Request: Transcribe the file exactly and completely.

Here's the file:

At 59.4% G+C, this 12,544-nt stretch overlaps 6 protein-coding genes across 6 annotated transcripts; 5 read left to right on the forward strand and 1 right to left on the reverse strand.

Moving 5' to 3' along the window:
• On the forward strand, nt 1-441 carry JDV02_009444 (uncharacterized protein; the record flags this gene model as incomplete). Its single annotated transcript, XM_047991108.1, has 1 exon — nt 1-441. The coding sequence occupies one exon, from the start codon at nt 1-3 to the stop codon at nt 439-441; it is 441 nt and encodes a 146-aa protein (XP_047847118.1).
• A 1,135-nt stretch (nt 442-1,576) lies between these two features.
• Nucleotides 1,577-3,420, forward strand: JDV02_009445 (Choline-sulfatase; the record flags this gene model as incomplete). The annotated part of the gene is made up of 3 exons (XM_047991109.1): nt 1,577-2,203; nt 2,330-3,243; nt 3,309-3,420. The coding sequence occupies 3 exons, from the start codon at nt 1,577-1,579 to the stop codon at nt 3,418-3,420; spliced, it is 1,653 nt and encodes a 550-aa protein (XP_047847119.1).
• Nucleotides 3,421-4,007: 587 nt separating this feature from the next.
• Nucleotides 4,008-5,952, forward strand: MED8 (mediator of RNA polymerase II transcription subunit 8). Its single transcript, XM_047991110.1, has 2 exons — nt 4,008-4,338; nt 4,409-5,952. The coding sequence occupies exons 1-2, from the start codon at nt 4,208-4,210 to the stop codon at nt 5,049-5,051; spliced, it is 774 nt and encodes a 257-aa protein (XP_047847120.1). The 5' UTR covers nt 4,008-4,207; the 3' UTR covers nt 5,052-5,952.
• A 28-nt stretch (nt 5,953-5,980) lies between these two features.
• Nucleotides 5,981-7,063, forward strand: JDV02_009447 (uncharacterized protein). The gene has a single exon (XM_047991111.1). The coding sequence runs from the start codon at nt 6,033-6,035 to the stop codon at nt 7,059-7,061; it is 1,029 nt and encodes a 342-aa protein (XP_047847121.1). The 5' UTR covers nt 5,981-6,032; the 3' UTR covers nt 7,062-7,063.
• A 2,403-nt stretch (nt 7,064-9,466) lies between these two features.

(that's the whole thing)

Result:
At 59.4% G+C, this 12,544-nt stretch overlaps 6 protein-coding genes across 6 annotated transcripts; 5 read left to right on the forward strand and 1 right to left on the reverse strand.

Moving 5' to 3' along the window:
• On the forward strand, nt 1-441 carry JDV02_009444 (uncharacterized protein; the record flags this gene model as incomplete). Its single annotated transcript, XM_047991108.1, has 1 exon — nt 1-441. The coding sequence occupies one exon, from the start codon at nt 1-3 to the stop codon at nt 439-441; it is 441 nt and encodes a 146-aa protein (XP_047847118.1).
• A 1,135-nt stretch (nt 442-1,576) lies between these two features.
• Nucleotides 1,577-3,420, forward strand: JDV02_009445 (Choline-sulfatase; the record flags this gene model as incomplete). The annotated part of the gene is made up of 3 exons (XM_047991109.1): nt 1,577-2,203; nt 2,330-3,243; nt 3,309-3,420. The coding sequence occupies 3 exons, from the start codon at nt 1,577-1,579 to the stop codon at nt 3,418-3,420; spliced, it is 1,653 nt and encodes a 550-aa protein (XP_047847119.1).
• Nucleotides 3,421-4,007: 587 nt separating this feature from the next.
• Nucleotides 4,008-5,952, forward strand: MED8 (mediator of RNA polymerase II transcription subunit 8). Its single transcript, XM_047991110.1, has 2 exons — nt 4,008-4,338; nt 4,409-5,952. The coding sequence occupies exons 1-2, from the start codon at nt 4,208-4,210 to the stop codon at nt 5,049-5,051; spliced, it is 774 nt and encodes a 257-aa protein (XP_047847120.1). The 5' UTR covers nt 4,008-4,207; the 3' UTR covers nt 5,052-5,952.
• A 28-nt stretch (nt 5,953-5,980) lies between these two features.
• Nucleotides 5,981-7,063, forward strand: JDV02_009447 (uncharacterized protein). The gene has a single exon (XM_047991111.1). The coding sequence runs from the start codon at nt 6,033-6,035 to the stop codon at nt 7,059-7,061; it is 1,029 nt and encodes a 342-aa protein (XP_047847121.1). The 5' UTR covers nt 5,981-6,032; the 3' UTR covers nt 7,062-7,063.
• A 2,403-nt stretch (nt 7,064-9,466) lies between these two features.